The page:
“On the field of the self stands a knight and a dragon. You are the knight. Resistance is the dragon. The battle must be fought anew everyday.” - Steven Pressfield
|Image courtesy of mac_filko / flickr.com|
Some days you wake up full of ideas and can't wait to get to the keyboard. Other days, not so much.
Today I was definitely in the 'not so much' category. I already had the majority of this post worked out in a brainstorm, all I needed to do was write it up and give my thoughts a bit of cohesion. Despite that, I still spent most of the morning avoiding writing it and was even contemplating just posting a list of good quotes and promising to do better next week. Then I read the quote above once more and realised I was in the midst of this battle myself and I needed to win. I needed to stop thinking about the act of writing so much and just start.
Resistance can take on many forms, such as fear, time constraints, stress. But what we need to understand is that the resistance is actually a part of ourselves, we have created it. And if we have the power to create it, we also have the power to destroy it.
We need to question ourselves, find out why we are resisting so much and so hard. Are we bored? Stuck on a particular scene? Have we lost interest in the project?
Writer's can be a lot like children; they don't like having to do things they don't enjoy, they are easily distracted, their minds wander and invent great excuses for not doing things. When my son is in the throes of a tantrum and refusing to do something I have found that the best trick/method is a combination of distraction and making something interesting. Make the chore into a game. With that in mind, here are a few techniques I have found useful when I need to slay my own resistance:
- Work on something else. If the project I am meant to be working on just is not holding my attention, for whatever reason, sometimes working on something else for a while will give me the space I need to then go back to it later, feeling refreshed and ready to get on with it.
- Word wars. I first came across this idea whilst doing National Novel Writing Month a few years back. The basic idea is that a group of you all agree to start writing for a specified time, and then post how many words you managed at the end. This can be fun and help unblock you because you are racing against the clock and want to beat, or at least not be pitifully far behind, the others taking part. It is a way of holding yourself accountable. You can easily find people to participate by searching #wordwar or #1k1h on twitter. I think they still run on the NaNoWriMo forums as well, even if it isn't November.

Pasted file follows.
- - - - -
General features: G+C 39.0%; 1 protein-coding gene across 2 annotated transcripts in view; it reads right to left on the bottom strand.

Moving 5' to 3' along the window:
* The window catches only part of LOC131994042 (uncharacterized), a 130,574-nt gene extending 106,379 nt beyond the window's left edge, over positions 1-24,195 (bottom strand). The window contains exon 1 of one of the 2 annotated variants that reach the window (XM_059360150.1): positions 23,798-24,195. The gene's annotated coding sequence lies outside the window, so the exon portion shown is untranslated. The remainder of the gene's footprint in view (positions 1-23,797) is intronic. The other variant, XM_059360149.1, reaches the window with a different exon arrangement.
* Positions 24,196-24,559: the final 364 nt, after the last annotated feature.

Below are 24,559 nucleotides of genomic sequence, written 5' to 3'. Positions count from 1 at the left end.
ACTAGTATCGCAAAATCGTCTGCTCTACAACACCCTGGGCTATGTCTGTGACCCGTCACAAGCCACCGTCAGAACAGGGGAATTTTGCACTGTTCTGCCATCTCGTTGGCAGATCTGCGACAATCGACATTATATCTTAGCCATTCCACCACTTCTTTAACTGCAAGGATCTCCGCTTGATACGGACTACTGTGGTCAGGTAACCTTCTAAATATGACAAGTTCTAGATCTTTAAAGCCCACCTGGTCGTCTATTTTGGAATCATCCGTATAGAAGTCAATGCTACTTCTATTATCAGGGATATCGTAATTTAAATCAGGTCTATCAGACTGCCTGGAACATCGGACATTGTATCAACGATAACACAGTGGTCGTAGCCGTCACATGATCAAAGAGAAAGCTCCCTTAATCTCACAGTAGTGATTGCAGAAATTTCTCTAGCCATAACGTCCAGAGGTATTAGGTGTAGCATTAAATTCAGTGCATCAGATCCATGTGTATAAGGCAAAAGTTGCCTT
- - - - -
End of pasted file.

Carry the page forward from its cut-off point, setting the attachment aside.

- Timed writing exercises. Acknowledge that you are not in the right frame of mind and go easy on yourself. Say you will write for just 10, 15, or 20 minutes and that will be all. It is a lot harder to resist doing just 10 minutes. Set a timer and just start. Once the time is finished you can walk away and leave it at that or you can keep going. Very often you will find that once the hard part (starting) is over you are more relaxed and ready to write more. This is the method I used today.
- Interview your character. If you are stuck with a scene or are not sure how your main character should be reacting in the situation you have put her in, interview her and ask what she is feeling/thinking right now. Don't have a rigid list of questions, just let the conversation flow across the page/screen and have fun with it. You may find by the end of it that you have solved the problem and can finally progress. You may not use anything that you have just written but it will help you get inside the mind of your character and that is always a good thing.
- Write a letter to a friend. This is similar to the point above. If you can't think of where to go next with the story, or something just feels off about it, write down all your thoughts and worries as though you were writing a letter to a friend and asking for their advice. You don't have to actually send it, this is purely for your eyes only. Sometimes just writing the problem out can lead to a solution.
- Journal. Clear all the clutter that is rolling around inside of your head and dump it all out on the page of your journal (if you keep one). Sometimes we have so much going on in our lives that we find it hard to concentrate. Getting everything out can make room for the creative part of your brain to kick back into gear and the ideas to flow.
Each of these will get you writing, even if not directly on the thing that you were avoiding. Once you start, the creative juices may start flowing and you will go on to what you had planned. Or these exercises may have been exactly what you needed to unblock a story and get it moving again. If it doesn't get you back on the project, at least you can be proud that you wrote anyway, you conquered that resistance and got work done.
What methods do you have for tricking yourself into writing?